Katie Casey was baseball mad,
Had the fever and had it bad.
Just to root for the home town crew,
Ev'ry sou, Katie blew.
On a Saturday her young beau
Called to see if she'd like to go
To see a show
But Miss Kate said "No,
I'll tell you what you can do..."
Mrs. SnakePit's Thursday-night surprise for me was tickets to see Dave Winfield's presentation at Phoenix Symphony Hall, celebrating baseball's contribution as an inspiration to composers and song-writers over the past 150 years. It was certainly something of a surprise, though I did begin to suspect where we might be going when, during dinner, she suddenly asked me, "Who's Dave Winfield?" I think the lights finally went on after Mr. Winfield walked past the window of the restaurant, and she said, "F___ me! That's Dave Winfield!". :-)
Symphony Hall is a nice venue, though we were among the few wearing baseball shirts! Definitely an older crowd, but with a sprinkling of families. We perused the silent auction items, featuring autographed memorabilia, mostly from Cubs and D-backs players, but there was nothing really worth bidding on. Had a beer - amusingly, they were selling peanuts and Crackerjack at the concession stand! - and took our seats. Jeff Moorad was introduced before proceedings began, as one of the sponsors, but didn't say much beyond, "Play ball!" after the National Anthem.
As conductor Robert Thompson noted, baseball has a special place in music history as far as sports go: there have been very few good golf songs, in comparison. The earliest recorded entry is J.R.Blodgett's The Baseball Polka, written in 1858, and noted composer John Phillip Souza composed The National Game, dedicating it to the first commissioner of baseball, Judge Kenesaw Mountain Landis. The first half of the program concentrated on these works, and was a lot of fun. Dave Winfield narrated Casey at the Bat, with the orchestra backing him, and that was excellent: he has a good voice for that. Last up before the interval was a sing-along of Take Me Out to the Ballgame, which was very much enjoyed.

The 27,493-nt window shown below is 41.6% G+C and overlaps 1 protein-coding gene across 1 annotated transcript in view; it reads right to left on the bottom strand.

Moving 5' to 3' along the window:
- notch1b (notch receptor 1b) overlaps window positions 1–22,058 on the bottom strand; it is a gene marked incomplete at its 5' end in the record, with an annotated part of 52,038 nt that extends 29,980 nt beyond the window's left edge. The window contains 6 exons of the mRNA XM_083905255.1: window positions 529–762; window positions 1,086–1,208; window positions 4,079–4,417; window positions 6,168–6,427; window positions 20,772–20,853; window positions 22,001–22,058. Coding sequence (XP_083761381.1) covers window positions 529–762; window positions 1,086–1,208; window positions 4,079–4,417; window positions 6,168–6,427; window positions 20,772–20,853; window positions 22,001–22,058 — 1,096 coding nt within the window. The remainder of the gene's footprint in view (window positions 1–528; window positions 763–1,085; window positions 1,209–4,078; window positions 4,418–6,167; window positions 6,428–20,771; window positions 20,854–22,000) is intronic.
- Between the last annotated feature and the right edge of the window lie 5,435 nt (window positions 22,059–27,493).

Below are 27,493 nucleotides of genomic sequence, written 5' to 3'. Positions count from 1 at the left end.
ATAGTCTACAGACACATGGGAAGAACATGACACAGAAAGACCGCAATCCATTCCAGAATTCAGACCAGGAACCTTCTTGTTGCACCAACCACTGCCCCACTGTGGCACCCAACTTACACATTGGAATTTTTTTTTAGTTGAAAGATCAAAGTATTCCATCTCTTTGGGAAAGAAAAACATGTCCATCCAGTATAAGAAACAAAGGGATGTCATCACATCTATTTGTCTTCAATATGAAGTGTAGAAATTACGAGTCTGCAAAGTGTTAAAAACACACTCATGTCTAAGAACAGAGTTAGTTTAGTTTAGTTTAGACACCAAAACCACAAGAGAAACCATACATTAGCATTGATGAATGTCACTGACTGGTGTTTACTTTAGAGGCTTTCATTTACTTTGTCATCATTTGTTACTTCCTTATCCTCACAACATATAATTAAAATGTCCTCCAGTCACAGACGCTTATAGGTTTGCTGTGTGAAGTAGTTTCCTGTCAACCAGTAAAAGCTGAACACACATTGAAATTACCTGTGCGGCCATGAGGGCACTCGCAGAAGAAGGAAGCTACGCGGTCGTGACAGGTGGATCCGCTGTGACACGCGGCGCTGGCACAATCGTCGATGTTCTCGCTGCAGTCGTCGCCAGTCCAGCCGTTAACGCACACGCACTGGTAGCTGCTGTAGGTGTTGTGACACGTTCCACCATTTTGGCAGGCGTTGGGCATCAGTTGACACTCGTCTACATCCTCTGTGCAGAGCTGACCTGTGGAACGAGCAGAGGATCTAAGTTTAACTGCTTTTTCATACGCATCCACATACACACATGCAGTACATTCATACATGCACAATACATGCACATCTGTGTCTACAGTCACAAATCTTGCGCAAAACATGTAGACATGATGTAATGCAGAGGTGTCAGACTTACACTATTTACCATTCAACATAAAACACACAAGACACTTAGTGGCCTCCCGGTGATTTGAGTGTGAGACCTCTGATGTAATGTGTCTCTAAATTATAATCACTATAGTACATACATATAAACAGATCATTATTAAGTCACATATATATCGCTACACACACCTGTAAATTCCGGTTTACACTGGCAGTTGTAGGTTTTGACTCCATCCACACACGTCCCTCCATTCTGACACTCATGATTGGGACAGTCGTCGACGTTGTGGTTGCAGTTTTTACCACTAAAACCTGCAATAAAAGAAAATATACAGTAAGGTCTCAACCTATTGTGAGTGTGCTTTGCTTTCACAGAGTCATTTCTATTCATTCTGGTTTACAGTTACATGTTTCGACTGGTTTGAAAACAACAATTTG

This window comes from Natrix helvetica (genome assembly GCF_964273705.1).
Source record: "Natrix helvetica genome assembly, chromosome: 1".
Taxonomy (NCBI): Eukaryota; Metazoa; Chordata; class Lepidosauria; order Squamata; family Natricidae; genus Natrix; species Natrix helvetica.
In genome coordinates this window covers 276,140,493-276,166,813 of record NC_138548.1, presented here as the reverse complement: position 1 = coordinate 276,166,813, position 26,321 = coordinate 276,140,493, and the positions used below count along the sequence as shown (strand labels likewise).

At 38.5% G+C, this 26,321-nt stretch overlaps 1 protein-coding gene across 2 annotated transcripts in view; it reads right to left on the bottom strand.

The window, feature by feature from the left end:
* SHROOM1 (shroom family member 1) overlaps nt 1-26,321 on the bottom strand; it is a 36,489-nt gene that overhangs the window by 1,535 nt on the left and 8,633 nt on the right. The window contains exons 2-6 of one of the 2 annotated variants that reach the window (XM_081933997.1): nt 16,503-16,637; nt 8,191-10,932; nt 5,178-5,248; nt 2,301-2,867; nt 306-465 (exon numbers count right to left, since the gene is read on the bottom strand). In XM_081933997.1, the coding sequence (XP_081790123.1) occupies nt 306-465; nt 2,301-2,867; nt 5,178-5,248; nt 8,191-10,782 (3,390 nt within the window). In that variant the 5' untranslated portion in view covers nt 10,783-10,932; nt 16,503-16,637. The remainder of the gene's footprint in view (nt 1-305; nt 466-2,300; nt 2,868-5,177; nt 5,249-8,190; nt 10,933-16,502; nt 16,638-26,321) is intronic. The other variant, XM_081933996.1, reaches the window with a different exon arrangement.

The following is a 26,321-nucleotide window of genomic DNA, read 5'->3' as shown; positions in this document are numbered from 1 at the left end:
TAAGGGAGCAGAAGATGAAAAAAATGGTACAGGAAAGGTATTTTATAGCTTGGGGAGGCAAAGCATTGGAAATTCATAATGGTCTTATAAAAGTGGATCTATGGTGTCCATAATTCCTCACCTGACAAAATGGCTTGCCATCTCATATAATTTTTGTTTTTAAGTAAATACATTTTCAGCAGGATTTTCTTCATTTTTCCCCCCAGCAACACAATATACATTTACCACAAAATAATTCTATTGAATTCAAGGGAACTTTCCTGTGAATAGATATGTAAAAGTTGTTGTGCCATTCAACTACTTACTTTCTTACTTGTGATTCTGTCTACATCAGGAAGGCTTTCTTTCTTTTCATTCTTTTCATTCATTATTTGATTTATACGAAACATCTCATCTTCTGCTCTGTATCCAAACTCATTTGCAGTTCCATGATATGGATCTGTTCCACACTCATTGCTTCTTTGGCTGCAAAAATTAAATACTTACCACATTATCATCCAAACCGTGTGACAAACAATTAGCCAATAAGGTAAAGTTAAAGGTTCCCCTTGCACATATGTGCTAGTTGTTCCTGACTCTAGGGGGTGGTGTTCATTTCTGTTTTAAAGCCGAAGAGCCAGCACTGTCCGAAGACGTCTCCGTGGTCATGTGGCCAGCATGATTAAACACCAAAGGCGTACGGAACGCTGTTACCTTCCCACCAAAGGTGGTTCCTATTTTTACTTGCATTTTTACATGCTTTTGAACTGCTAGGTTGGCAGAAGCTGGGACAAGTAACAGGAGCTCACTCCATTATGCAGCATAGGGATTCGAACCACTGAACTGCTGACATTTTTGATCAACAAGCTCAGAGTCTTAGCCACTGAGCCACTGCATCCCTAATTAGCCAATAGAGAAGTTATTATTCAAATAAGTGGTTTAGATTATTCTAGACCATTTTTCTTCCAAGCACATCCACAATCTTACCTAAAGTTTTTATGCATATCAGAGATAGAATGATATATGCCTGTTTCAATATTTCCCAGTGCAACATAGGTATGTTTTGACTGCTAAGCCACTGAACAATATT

Actually, it may be the first time I've heard the rest of the song - today's quote is the first verse, which is followed by the chorus that everyone knows. Somewhat oddly, it appears to be about a baseball groupie - and that's somewhat creepy, if you know the story of Eddie Waitkus, which inspired The Natural. Amusing to note than neither the lyricist, Jack Norworth, nor the composer of the tune, Albert Von Tilzer, had ever seen a baseball game when they wrote the classic song.
The second half, however, was somewhat less enjoyable: it started off with a somewhat lengthy piece, Forever Spring by Fred Sturm, over which Winfield talked. There didn't really seem much of a focus to this: it didn't tell a story, it seemed more of a tone poem, using words, the music and images [they had a screen behind the orchestra, onto which was projected a mix of video footage and stills] to try and evoke emotions in the viewer. Can't say it really worked for me. Ditto for Dave Frishburg's novelty piece, Van Lingle Mungo, a song made up entirely of unusual names from the Baseball Encyclopedia. Not nearly as amusing as it sounds.
The finale did rescue things somewhat. "A musical video tribute to all 259 Hall of Fame members, with music from Field of Dreams and The Natural." That wasn't bad, not least because those two soundtracks, from James Horner and Randy Newman, are among the finest ever written, IMHO. But, annoyingly, while they had pictures of all the HoF-ers up there, none were labelled as to who they were. Sure, we can all recognise Babe Ruth: but would you be able to pick out Jimmy Collins from his photo? Rabbit Maranville? It'd have been nice to learn something here.
Overall, the evening probably falls into the category of things labelled, "Glad I saw it, but if we never go again, I won't be too upset." Baseball is what it is, and trying to capture the spirit of the game in any other medium, be it music, writing or film, is a near-impossible task, rarely successful: you can describe, say, the ninth inning of Game Seven in the 2001 World Series any number of ways, but nothing will ever be as good as watching it. And that's perhaps part of the magic of baseball. For its delights were easily reproduced, what would be the point?